Hidden toxins in high heat prepared foods
Posted on Wed, 16 Jun 10
Many modern foods are produced quickly via very high heat cooking methods, on one hand this makes for convenient and tasty food but on the other creates compounds that may raise your risk of heart disease and diabetes. You may need to reconsider the way you cook and prepare food.
Where there is smoke there is fire
When exposed to high heat chemical reactions occur in food that result in browning and the development of flavour, at the same time however potent cancer causing molecules are also generated, such as acrylamide and heterocyclic amines. For some time there has been evidence to suggest that these chemicals can also lead to diabetes and heart disease.
A hot experiment
To examine the effects of a diet rich in high heat processed foods a group of people consumed either a high heat processed diet using conventional techniques such as grilling, frying, and roasting a well as industrial food known to be highly cooked, such as corn flakes, coffee, dry cookies, and well-baked bread with brown crust while another group ate a low heat processed diet comprised of some raw food and foods that were cooked by steaming only.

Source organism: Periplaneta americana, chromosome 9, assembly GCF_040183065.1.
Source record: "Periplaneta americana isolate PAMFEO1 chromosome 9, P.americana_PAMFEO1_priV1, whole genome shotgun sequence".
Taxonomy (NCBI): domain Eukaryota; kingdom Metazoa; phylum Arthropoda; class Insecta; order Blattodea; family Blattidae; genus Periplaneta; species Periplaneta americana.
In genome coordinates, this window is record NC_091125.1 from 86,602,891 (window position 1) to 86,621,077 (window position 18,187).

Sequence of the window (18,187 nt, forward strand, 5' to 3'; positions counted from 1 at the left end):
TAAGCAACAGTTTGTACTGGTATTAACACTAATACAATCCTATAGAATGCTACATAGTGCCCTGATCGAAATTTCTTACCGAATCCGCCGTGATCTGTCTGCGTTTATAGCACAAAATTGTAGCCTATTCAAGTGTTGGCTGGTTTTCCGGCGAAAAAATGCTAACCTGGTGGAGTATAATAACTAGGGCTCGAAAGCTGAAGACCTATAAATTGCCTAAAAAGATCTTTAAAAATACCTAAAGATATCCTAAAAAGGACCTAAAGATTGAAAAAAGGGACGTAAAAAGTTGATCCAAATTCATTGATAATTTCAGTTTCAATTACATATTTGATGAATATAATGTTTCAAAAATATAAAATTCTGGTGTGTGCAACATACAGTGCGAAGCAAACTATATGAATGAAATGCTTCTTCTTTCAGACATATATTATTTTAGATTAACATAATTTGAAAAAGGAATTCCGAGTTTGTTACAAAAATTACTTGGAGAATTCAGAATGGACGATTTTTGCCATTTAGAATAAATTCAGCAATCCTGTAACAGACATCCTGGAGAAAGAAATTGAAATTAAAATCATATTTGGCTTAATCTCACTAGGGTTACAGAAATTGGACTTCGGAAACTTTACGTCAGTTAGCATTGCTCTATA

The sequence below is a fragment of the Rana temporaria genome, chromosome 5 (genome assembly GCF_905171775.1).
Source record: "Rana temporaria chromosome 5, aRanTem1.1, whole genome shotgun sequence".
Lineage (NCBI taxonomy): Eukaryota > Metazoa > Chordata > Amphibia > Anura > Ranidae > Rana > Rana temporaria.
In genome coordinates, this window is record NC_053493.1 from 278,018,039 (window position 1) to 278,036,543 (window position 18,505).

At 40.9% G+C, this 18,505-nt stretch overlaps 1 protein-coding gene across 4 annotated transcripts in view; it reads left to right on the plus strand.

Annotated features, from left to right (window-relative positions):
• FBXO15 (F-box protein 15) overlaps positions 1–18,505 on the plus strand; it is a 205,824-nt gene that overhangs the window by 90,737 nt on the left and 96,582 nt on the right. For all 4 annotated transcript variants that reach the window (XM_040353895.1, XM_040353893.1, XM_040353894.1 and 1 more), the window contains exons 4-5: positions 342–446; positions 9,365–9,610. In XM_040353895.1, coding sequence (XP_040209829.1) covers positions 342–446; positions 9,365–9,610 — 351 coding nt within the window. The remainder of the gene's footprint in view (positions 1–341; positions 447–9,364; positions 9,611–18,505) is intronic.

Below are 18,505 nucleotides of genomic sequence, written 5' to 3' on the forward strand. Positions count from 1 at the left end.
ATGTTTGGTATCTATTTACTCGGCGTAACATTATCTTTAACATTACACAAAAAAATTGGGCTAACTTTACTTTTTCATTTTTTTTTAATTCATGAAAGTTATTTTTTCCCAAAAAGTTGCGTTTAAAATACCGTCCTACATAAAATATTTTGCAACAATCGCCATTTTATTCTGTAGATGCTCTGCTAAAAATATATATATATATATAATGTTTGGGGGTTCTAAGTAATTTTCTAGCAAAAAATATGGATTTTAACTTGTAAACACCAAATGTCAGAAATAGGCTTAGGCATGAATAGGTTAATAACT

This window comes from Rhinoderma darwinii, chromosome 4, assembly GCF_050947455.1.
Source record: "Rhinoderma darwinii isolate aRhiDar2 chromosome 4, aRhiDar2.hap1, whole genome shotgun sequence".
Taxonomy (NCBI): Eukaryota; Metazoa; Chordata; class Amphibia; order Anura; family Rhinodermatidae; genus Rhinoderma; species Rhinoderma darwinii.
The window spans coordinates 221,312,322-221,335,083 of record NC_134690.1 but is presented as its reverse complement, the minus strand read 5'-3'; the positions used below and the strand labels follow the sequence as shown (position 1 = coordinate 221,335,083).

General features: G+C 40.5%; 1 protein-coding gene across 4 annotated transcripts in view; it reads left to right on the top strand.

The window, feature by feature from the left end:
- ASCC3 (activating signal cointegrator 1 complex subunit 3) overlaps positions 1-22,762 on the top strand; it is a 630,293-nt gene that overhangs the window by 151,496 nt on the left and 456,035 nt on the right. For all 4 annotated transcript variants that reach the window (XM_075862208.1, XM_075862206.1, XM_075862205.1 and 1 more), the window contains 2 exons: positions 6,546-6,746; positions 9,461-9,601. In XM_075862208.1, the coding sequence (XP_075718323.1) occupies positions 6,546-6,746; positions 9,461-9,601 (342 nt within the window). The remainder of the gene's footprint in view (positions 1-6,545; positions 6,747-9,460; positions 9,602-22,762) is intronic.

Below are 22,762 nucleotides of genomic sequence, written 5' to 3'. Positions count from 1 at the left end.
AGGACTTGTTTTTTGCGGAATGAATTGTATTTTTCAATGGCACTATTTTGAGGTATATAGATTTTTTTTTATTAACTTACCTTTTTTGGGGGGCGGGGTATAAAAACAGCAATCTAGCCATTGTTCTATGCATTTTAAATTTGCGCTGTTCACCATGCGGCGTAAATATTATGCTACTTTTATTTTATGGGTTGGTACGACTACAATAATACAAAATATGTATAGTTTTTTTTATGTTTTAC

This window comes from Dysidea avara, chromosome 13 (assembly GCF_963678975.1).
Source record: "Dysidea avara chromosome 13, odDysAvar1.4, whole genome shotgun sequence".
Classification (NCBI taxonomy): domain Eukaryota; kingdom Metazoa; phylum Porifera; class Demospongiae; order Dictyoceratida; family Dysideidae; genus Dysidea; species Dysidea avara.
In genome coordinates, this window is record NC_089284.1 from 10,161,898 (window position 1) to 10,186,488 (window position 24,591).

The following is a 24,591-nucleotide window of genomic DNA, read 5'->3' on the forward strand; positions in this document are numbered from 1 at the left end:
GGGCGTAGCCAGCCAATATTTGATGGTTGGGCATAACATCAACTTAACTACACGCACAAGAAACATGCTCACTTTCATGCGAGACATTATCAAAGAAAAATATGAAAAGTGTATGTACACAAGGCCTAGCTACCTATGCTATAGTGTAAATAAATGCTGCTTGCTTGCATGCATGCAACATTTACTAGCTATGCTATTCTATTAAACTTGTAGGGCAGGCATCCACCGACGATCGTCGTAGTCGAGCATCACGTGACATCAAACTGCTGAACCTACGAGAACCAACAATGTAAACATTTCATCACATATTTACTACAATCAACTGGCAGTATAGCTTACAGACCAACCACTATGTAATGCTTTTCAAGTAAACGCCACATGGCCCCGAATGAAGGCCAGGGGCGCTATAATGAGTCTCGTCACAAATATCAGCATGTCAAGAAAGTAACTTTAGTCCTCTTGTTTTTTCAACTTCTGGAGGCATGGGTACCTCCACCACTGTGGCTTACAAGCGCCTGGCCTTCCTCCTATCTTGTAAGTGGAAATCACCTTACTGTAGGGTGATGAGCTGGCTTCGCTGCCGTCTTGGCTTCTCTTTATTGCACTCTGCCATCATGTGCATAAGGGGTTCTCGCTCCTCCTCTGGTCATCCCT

It was discovered that after just one month those eating the high heat processed diet had increases in risk factors for diabetes and heart disease. Specifically they had signs of insulin resistance, low concentration of important nutrients (omega-3 fatty acids, vitamin C and vitamin E) and increased cholesterol.
Cool off your diet
To reduce your intake of toxic compounds produced via high heat cooking consider slow cooking food at lower temperatures and with water more often (this will naturally keep the temperature down) such as soup, stews, broths or steaming. Enjoy plenty of fresh, raw fruits and vegetables and avoid industrially produced foods such as pastries, breads, pizza, crisps, cookies, cakes and fast foods.
Birlouez-Aragon I, et al. A diet based on high-heat-treated foods promotes risk factors for diabetes mellitus and cardiovascular diseases. Am J Clin Nutr. 2010 May;91(5):1220-6.
Tags: Cooking, Heat Processing, Acrylamide, Heterocyclic Amines, Diabetes, Heart Disease